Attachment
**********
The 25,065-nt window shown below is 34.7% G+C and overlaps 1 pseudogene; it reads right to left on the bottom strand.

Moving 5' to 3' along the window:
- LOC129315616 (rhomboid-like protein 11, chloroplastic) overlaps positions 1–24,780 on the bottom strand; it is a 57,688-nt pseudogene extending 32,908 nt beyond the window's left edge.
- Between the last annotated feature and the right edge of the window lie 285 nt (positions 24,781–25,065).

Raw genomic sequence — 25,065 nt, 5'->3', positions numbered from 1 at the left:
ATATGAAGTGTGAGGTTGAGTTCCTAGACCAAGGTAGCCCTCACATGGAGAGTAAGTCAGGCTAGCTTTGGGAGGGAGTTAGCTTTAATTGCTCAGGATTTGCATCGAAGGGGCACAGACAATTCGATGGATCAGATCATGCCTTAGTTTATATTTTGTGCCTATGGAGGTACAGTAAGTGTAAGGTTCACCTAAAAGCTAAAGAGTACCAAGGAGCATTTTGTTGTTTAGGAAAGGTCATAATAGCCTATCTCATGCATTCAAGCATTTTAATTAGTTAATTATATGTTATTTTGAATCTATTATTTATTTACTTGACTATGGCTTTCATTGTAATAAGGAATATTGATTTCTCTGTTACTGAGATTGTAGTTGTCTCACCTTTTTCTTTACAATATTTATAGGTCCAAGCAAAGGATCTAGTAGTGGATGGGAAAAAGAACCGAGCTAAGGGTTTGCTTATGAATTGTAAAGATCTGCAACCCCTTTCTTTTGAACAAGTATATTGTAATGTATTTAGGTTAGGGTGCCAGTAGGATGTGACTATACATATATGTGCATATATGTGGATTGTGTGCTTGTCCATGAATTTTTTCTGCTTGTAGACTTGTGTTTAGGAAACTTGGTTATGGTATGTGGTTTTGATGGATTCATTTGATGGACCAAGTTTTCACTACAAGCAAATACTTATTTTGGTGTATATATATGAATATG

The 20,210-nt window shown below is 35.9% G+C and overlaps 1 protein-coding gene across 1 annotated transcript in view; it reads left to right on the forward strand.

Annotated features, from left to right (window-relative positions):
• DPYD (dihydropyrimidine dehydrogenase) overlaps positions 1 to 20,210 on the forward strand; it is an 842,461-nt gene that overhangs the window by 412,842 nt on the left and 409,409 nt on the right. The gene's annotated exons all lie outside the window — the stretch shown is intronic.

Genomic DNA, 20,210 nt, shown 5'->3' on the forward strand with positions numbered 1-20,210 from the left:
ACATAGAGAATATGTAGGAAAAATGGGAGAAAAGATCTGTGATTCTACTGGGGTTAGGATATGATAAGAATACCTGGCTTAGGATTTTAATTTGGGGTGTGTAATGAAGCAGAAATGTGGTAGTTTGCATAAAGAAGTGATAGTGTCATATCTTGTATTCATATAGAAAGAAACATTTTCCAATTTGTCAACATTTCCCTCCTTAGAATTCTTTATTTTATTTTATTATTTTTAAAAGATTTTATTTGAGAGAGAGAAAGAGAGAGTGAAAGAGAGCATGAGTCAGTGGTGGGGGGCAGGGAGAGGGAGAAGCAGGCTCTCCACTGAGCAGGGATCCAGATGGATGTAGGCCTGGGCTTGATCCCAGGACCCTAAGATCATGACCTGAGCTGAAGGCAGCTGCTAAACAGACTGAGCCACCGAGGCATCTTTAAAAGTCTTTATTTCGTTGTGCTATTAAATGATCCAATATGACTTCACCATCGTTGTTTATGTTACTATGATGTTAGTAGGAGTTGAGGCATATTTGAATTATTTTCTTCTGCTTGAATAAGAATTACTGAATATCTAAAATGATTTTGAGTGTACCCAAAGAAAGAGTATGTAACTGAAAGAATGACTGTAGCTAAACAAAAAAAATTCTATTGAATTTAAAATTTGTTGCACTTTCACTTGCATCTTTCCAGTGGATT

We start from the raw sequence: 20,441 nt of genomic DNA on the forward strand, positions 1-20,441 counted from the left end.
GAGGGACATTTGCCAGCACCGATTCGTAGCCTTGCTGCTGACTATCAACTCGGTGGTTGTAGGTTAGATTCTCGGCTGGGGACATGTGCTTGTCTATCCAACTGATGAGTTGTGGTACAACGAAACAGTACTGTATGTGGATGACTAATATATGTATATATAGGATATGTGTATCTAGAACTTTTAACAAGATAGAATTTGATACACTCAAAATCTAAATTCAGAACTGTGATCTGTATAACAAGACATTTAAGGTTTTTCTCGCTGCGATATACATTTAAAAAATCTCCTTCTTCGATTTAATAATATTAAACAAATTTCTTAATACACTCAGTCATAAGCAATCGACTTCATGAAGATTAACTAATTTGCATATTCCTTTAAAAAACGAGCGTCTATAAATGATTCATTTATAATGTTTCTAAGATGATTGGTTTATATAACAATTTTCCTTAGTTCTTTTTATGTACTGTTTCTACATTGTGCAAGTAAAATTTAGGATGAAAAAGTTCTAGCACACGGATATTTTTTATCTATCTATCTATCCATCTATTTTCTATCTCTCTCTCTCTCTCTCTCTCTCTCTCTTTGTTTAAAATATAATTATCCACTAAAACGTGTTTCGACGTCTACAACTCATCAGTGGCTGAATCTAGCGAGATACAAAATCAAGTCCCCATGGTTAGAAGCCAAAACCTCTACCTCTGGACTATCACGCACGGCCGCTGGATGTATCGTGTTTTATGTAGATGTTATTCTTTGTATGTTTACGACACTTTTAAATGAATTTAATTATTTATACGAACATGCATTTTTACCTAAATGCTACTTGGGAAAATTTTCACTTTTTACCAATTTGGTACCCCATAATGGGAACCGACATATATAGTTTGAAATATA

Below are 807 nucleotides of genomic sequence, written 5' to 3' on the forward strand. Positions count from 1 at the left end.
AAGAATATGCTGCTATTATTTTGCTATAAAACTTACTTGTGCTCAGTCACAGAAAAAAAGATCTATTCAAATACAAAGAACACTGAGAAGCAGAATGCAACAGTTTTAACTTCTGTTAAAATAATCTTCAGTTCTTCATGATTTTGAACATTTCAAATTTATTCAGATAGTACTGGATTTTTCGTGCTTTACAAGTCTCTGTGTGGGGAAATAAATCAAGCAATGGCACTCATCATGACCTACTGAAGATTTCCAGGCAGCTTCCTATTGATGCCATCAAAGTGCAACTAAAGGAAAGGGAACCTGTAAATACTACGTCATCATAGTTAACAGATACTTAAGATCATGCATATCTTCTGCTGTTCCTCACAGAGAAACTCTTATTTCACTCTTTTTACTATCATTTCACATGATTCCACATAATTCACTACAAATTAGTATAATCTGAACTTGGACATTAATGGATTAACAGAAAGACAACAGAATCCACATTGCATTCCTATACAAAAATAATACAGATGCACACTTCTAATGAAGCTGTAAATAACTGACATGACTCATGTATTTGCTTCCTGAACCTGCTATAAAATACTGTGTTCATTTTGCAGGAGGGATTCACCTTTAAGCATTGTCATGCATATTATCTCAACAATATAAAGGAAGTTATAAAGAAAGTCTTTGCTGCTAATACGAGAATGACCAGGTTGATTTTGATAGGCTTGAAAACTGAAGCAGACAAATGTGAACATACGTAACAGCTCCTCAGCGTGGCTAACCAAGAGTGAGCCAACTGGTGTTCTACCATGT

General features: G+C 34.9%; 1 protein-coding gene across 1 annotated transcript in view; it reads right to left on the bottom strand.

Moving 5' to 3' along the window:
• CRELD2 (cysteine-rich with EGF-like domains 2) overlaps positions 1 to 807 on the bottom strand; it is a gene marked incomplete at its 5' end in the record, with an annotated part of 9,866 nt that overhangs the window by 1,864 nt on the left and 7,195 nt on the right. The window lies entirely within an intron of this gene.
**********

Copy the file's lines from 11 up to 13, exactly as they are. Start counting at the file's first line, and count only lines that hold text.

ACATAGAGAATATGTAGGAAAAATGGGAGAAAAGATCTGTGATTCTACTGGGGTTAGGATATGATAAGAATACCTGGCTTAGGATTTTAATTTGGGGTGTGTAATGAAGCAGAAATGTGGTAGTTTGCATAAAGAAGTGATAGTGTCATATCTTGTATTCATATAGAAAGAAACATTTTCCAATTTGTCAACATTTCCCTCCTTAGAATTCTTTATTTTATTTTATTATTTTTAAAAGATTTTATTTGAGAGAGAGAAAGAGAGAGTGAAAGAGAGCATGAGTCAGTGGTGGGGGGCAGGGAGAGGGAGAAGCAGGCTCTCCACTGAGCAGGGATCCAGATGGATGTAGGCCTGGGCTTGATCCCAGGACCCTAAGATCATGACCTGAGCTGAAGGCAGCTGCTAAACAGACTGAGCCACCGAGGCATCTTTAAAAGTCTTTATTTCGTTGTGCTATTAAATGATCCAATATGACTTCACCATCGTTGTTTATGTTACTATGATGTTAGTAGGAGTTGAGGCATATTTGAATTATTTTCTTCTGCTTGAATAAGAATTACTGAATATCTAAAATGATTTTGAGTGTACCCAAAGAAAGAGTATGTAACTGAAAGAATGACTGTAGCTAAACAAAAAAAATTCTATTGAATTTAAAATTTGTTGCACTTTCACTTGCATCTTTCCAGTGGATT

We start from the raw sequence: 20,441 nt of genomic DNA on the forward strand, positions 1-20,441 counted from the left end.
GAGGGACATTTGCCAGCACCGATTCGTAGCCTTGCTGCTGACTATCAACTCGGTGGTTGTAGGTTAGATTCTCGGCTGGGGACATGTGCTTGTCTATCCAACTGATGAGTTGTGGTACAACGAAACAGTACTGTATGTGGATGACTAATATATGTATATATAGGATATGTGTATCTAGAACTTTTAACAAGATAGAATTTGATACACTCAAAATCTAAATTCAGAACTGTGATCTGTATAACAAGACATTTAAGGTTTTTCTCGCTGCGATATACATTTAAAAAATCTCCTTCTTCGATTTAATAATATTAAACAAATTTCTTAATACACTCAGTCATAAGCAATCGACTTCATGAAGATTAACTAATTTGCATATTCCTTTAAAAAACGAGCGTCTATAAATGATTCATTTATAATGTTTCTAAGATGATTGGTTTATATAACAATTTTCCTTAGTTCTTTTTATGTACTGTTTCTACATTGTGCAAGTAAAATTTAGGATGAAAAAGTTCTAGCACACGGATATTTTTTATCTATCTATCTATCCATCTATTTTCTATCTCTCTCTCTCTCTCTCTCTCTCTCTCTTTGTTTAAAATATAATTATCCACTAAAACGTGTTTCGACGTCTACAACTCATCAGTGGCTGAATCTAGCGAGATACAAAATCAAGTCCCCATGGTTAGAAGCCAAAACCTCTACCTCTGGACTATCACGCACGGCCGCTGGATGTATCGTGTTTTATGTAGATGTTATTCTTTGTATGTTTACGACACTTTTAAATGAATTTAATTATTTATACGAACATGCATTTTTACCTAAATGCTACTTGGGAAAATTTTCACTTTTTACCAATTTGGTACCCCATAATGGGAACCGACATATATAGTTTGAAATATA